100 Ways to Promote Character Education in Schools

 (This list of successful strategies was collected from numerous teachers and administrators, compiled by the staff of the Center for the Advancement of Ethics and Character at Boston University.


1.      Hang character education posters in halls and classrooms. Refer to traits throughout the day in different subjects as appropriate.


2.      Promote a project for each class that contributes positively to the school or neighborhood/community environment.


3.      Be vigilant to prevent and stop scapegoating of one student by others.


4.      Modify current recognition programs to include character achievement.


5.      Encourage students to identify a charity, collect donations and help administer the distribution of goods or funds.


6.      Consistently prohibit gossip and, when appropriate, address/discuss its damaging consequences.


7.      Enforce a zero-tolerance policy on swearing. Prohibit vulgar and obscene language in the classroom, on school grounds, and at school-sponsored activities.


8.      Don’t allow unkindness of any kind in your classroom; no “put-downs.”


9.      Help students to see that the “good” in others is more than academic success.


10.  Use morning announcements, school/classroom bulletin boards, and/or the school newsletter to highlight various accomplishments - particularly character oriented ones - of students and faculty members.


11.  When conflicts arise, teach about self-discipline, respect, integrity and the responsibility to discreetly inform appropriate adults.


12.  Have students take turns caring for class pets during the week, on weekends, over holidays and vacations. Discuss and demonstrate the responsibility to care for living creatures.


13.  Invite student volunteers to clean up the neighborhood or community.


14.  Create a code of behavior for your classroom/school to which students and teachers agree.


15.  Add character traits to your parent/student/school compact.


16.  Share a personal hero and tell the students why he/she is your hero.


17.  Regularly weave character into your discussion of literature, history and other subjects, asking “What’s the right thing to do?” and follow up with a discussion.


18.  Lead by example. Address students respectfully; clean the chalkboard for the next teacher; pick up litter on the playground or in hallways; admit when you have made a mistake.


19.  Treat ethical issues like other intellectual issues – get the facts, gather evidence, weigh consequences and options, make a decision and follow through.


20.  Write, call or visit parents to praise their child.


21.  Include the study of “local heroes” or “heroes in the news” in your classes.


22.  Institute an honor system for test-taking and homework assignments.


23.  Use the language of character traits: “I have a responsibility to…,” “It demonstrates integrity when…,” “Picking up litter shows responsibility and respect for our school…”


24.  Reinforce the moral authority of parents, urging students to take their problems to their parents. Discuss why this is sometimes difficult.


25.  Create a character education bulletin board or section in your classroom; post sayings on the wall that encourage good character.


26.  Have students write their own sayings of significance or create a personal motto; display on walls.


27.  Share stories of ethical conflict from literature, current subjects, in the news or movies/TV shows.


28.  Encourage students to bring in articles about moral issues.


29.  Discuss campus “issues of character” on a regular basis (vandalism, good deeds, etc.).


30.  Make classroom expectations clear and hold students accountable for them.


31.  Strive to be consistent in dealings with students; avoid allowing personal feelings to interfere with fairness.


32.  Require students to behave responsibly and respectfully when watching athletic competitions.  Have students identify what such behavior “looks like” and “sounds like.”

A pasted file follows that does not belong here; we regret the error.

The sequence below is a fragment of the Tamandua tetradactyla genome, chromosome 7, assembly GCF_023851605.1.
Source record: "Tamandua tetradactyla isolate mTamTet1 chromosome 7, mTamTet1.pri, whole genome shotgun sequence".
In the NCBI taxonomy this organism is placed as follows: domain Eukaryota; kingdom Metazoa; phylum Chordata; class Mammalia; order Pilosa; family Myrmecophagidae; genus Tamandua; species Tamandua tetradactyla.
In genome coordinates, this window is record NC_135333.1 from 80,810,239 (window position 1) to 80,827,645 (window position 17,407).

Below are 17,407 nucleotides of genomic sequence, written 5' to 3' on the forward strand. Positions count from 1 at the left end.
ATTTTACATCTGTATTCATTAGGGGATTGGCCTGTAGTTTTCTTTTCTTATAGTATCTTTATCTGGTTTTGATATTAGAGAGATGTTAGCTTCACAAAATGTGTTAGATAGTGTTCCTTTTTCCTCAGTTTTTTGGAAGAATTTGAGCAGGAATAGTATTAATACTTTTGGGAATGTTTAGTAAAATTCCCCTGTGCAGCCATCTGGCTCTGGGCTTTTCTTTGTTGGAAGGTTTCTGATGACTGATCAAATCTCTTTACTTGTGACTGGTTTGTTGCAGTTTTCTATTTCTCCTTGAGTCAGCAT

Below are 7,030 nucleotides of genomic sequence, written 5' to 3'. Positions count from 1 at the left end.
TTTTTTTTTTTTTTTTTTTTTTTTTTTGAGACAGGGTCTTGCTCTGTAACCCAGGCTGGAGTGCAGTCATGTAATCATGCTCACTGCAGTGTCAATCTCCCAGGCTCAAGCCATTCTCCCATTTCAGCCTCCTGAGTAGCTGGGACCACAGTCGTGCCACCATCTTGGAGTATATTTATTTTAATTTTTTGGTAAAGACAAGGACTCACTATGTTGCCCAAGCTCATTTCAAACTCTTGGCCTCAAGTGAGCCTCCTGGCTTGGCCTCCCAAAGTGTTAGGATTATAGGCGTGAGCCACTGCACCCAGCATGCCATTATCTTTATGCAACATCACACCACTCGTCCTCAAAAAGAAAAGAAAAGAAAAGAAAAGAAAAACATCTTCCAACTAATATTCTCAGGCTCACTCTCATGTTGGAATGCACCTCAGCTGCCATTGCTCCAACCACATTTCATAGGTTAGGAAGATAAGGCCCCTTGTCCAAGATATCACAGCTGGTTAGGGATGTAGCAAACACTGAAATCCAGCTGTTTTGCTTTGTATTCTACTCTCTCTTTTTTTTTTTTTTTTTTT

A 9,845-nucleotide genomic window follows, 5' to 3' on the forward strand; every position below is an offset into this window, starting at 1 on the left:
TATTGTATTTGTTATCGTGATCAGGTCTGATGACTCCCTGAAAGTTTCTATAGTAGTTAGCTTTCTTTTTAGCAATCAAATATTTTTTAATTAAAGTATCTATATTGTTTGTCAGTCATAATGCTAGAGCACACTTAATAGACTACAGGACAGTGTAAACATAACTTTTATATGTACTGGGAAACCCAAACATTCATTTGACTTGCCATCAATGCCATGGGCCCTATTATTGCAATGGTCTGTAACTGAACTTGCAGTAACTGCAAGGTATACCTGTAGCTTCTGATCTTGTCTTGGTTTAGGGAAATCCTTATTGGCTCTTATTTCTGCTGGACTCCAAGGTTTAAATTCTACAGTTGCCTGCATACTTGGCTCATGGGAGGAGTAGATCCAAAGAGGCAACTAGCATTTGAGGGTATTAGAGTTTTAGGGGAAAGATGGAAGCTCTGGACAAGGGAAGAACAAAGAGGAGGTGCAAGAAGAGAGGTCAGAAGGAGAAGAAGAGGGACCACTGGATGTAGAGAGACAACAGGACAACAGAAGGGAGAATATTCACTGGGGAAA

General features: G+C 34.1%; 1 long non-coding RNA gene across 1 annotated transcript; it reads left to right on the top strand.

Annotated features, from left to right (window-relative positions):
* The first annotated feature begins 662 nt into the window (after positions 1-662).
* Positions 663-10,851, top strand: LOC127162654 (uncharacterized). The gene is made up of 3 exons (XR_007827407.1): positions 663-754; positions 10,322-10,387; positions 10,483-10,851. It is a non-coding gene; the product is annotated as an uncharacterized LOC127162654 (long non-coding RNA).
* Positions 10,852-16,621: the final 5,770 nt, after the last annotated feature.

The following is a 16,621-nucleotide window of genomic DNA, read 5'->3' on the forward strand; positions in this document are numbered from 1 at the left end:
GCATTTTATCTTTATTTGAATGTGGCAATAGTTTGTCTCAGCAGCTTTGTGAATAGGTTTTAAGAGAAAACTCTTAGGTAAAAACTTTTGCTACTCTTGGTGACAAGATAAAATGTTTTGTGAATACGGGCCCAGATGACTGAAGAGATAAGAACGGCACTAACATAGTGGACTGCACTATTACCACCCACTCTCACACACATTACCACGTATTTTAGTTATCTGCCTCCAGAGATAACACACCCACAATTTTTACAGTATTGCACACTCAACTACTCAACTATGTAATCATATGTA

33.  In physical education and sports programs, place a premium on good sportsmanship. Again, what does good sportsmanship “look like” and “sound like.”


34.  Teach students about competition, helping them to see when it is valuable and when it is not.


35.  Read aloud a “Two-Minute Story” every day to begin or end the school day. Choose stories that are brief, yet value-centered. (The Chicken Soup for the Young/Teenage Soul series is a good resource.)


36.  Explain the reasons for a particular school or classroom policy, action or decision. Help students understand the “why” not just “what.”


37.  Have students discuss the ethical and character-developing elements of being a good student.


38.  Talk with your students about why you’re a teacher. Explain how you understand the responsibility and integrity of your profession.


39.  Let students know about your community service. Tell them about volunteering in a food bank, coaching Little League or teaching at your temple or church.


40.  Teach students to analyze the media critically. To what extent do their messages encourage living a life of character?


41.  Bring recent high school graduates back to talk about their successful transition to college, work or the military. Ask them how good moral habits have helped in their adjustment.


42.  Invite local adults to talk about how they have integrated character traits into their lives.


43.  Help reinforce students’ empathy. Ask questions like, “How would you feel if no one would play with you?” or “How would you feel if someone made fun of your name because they thought it was different?” Follow up with “What choice can you make to show integrity (self-discipline, respect, responsibility, etc.)?”


44.  Overtly teach respect and courtesy. Model and ask students to identify what respect “looks like” and “sounds like.”


45.  Teach students how to listen attentively to other students and adults and to avoid interrupting people. Again, what does it “look like” when you are listening respectfully to someone.


46.  Read and discuss biographies of accomplished individuals. In upper grades, encourage students to be discerning, seeing that an individual may have flaws but still be capable of much admirable action.


47.  Assign older students to assist younger ones to show them the school.


48.  Emphasize from the first day of class the importance of working hard and striving for certain standards of achievement.


49.  Encourage high school students to become more active in their community by performing service or attending city council or school board meetings.


50.  During elections, encourage students to research candidates’ positions.


51.  Have older students sponsor a potluck supper for their parents. Have students cook, decorate, serve and clean up.


52.  Work together as a class or school to clean up classrooms or school grounds on a regular basis.